This content was originally featured in the January 18, 2023 newsletter found here: https://www.trustinsights.ai/blog/2023/01/inbox-insights-january-18-2023-how-to-improve-bounce-rate-instagram-for-brands/.
Let’s talk bounce rate. Love it or hate it, it’s a metric that people care about. In essence, bounce rate is how long someone spent looking at your hard work.
More specifically, “A bounce is a single-page session on your site. In Analytics, a bounce is calculated specifically as a session that triggers only a single request to the Analytics server, such as when a user opens a single page on your site and then exits without triggering any other requests to the Analytics server during that session.
Bounce rate is single-page sessions divided by all sessions, or the percentage of all sessions on your site in which users viewed only a single page and triggered only a single request to the Analytics server.
These single-page sessions have a session duration of 0 seconds since there are no subsequent hits after the first one that would let Analytics calculate the length of the session.” Source: https://support.google.com/analytics/answer/1009409?hl=en
When asked the question “Is a high bounce rate a bad thing?” even Google says, “It depends.”
Because it’s a community of smart and talented people, I asked our Free Slack Group, Analytics for Marketers what advice they would give on how to best improve bounce rate.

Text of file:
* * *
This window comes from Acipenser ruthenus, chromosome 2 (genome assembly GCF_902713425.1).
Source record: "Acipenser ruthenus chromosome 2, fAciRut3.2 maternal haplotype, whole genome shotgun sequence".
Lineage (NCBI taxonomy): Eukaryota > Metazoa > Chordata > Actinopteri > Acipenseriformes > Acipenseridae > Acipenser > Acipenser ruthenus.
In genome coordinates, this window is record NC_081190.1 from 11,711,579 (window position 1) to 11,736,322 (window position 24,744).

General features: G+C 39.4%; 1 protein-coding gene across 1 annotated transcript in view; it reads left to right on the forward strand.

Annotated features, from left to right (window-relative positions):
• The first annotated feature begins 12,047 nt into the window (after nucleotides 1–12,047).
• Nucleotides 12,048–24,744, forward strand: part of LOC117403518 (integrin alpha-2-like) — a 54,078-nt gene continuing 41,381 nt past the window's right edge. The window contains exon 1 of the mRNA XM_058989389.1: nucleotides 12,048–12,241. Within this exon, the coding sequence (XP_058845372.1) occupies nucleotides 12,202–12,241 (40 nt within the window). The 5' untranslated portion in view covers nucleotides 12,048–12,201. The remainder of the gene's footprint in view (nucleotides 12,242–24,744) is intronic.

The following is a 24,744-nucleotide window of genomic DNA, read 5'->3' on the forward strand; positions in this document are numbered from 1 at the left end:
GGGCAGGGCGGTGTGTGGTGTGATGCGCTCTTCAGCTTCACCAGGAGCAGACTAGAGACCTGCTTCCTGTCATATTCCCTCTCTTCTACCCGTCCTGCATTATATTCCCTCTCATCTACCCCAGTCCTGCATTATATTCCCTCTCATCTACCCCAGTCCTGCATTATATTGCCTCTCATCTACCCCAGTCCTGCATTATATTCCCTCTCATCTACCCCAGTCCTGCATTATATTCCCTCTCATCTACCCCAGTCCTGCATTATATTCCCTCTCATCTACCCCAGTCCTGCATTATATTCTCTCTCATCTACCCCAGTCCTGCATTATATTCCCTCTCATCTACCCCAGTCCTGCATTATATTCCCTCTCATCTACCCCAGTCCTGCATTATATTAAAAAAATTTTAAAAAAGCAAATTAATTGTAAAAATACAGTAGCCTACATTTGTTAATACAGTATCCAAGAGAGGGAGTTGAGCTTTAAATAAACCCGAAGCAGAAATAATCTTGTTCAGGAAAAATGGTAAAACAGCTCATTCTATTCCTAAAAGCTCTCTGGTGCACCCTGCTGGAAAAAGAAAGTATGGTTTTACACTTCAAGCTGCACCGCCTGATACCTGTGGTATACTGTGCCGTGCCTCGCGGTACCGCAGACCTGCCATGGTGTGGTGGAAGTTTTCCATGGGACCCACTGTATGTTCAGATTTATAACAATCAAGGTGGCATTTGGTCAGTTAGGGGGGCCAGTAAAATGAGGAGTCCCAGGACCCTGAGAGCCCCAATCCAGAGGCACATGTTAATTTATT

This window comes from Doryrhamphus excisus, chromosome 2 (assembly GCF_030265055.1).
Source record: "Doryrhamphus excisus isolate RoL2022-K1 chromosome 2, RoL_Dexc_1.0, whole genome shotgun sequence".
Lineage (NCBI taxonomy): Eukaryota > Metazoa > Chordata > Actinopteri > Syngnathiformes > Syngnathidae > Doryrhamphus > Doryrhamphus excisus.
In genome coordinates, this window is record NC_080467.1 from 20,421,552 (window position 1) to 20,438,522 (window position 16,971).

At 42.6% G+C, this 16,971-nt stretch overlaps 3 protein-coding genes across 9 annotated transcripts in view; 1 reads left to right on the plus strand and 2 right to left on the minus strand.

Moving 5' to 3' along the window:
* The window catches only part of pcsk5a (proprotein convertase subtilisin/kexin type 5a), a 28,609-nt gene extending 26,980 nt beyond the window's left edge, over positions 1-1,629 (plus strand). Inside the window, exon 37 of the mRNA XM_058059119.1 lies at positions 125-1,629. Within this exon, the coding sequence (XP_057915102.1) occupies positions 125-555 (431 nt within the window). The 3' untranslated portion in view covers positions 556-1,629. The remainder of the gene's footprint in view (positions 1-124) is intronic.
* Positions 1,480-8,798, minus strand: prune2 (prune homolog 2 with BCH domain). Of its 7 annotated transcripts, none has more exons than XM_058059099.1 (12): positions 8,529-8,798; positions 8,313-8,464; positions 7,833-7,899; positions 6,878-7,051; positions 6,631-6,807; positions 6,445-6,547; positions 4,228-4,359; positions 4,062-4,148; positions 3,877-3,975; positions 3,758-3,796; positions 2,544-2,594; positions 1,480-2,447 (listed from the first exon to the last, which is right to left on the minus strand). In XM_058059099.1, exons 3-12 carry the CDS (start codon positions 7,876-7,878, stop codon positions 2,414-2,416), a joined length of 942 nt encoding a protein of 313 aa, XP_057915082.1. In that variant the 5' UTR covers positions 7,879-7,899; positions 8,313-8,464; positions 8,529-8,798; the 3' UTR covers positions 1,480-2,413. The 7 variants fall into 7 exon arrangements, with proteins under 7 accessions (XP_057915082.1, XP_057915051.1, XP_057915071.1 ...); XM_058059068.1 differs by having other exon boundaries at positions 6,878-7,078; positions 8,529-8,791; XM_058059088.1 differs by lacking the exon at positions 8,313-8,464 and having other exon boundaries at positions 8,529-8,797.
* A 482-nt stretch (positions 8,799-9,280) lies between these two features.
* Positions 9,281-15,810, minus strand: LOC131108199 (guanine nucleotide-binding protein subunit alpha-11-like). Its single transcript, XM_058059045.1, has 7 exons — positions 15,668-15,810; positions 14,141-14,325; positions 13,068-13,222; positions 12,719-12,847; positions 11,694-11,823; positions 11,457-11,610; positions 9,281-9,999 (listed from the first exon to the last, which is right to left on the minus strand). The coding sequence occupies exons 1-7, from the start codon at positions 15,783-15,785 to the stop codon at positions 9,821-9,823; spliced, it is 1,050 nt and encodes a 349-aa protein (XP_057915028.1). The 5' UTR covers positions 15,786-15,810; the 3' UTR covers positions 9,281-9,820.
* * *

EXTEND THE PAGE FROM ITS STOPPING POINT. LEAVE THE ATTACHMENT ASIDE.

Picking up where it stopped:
The consensus from the community was that bounce rate is dependent on the goal of the page. For example, pages where you need someone to take action, like a landing page, should have a low bounce rate. If those pages have a high bounce rate, that’s where you prioritize content optimization. Pages that are just content, like blogs, for example, can tolerate larger bounce rates and is dependent on the length of the content.
Another great piece of advice given by the community was to give people lots of ways to consume the content. Did you post a video? Think about adding just the audio file and the transcript as well.
The community also suggests that you do some research into your users and competitors. Look at how your competitors are presenting content and see if there are any tips you can take back to your team. Put yourself in the shoes of your end user. Are you giving them what they asked for, or are you giving them what you want them to consume?
I would also add that if bounce rate is a metric you care about, make sure you’re using a piece of software on your site like Microsoft Clarity or HotJar. This type of User Experience (UX) software will tell you more specifically where your users are getting stuck and where they are leaving. From there, you can create a more focused plan to optimize your content to improve your bounce rate.
Lastly, I will leave you with this. Before overhauling your site and your content, is bounce rate the right metric for you? Maybe it is. However, maybe it’s just a distraction and there are more useful metrics that you can track and take action on. Something to consider.
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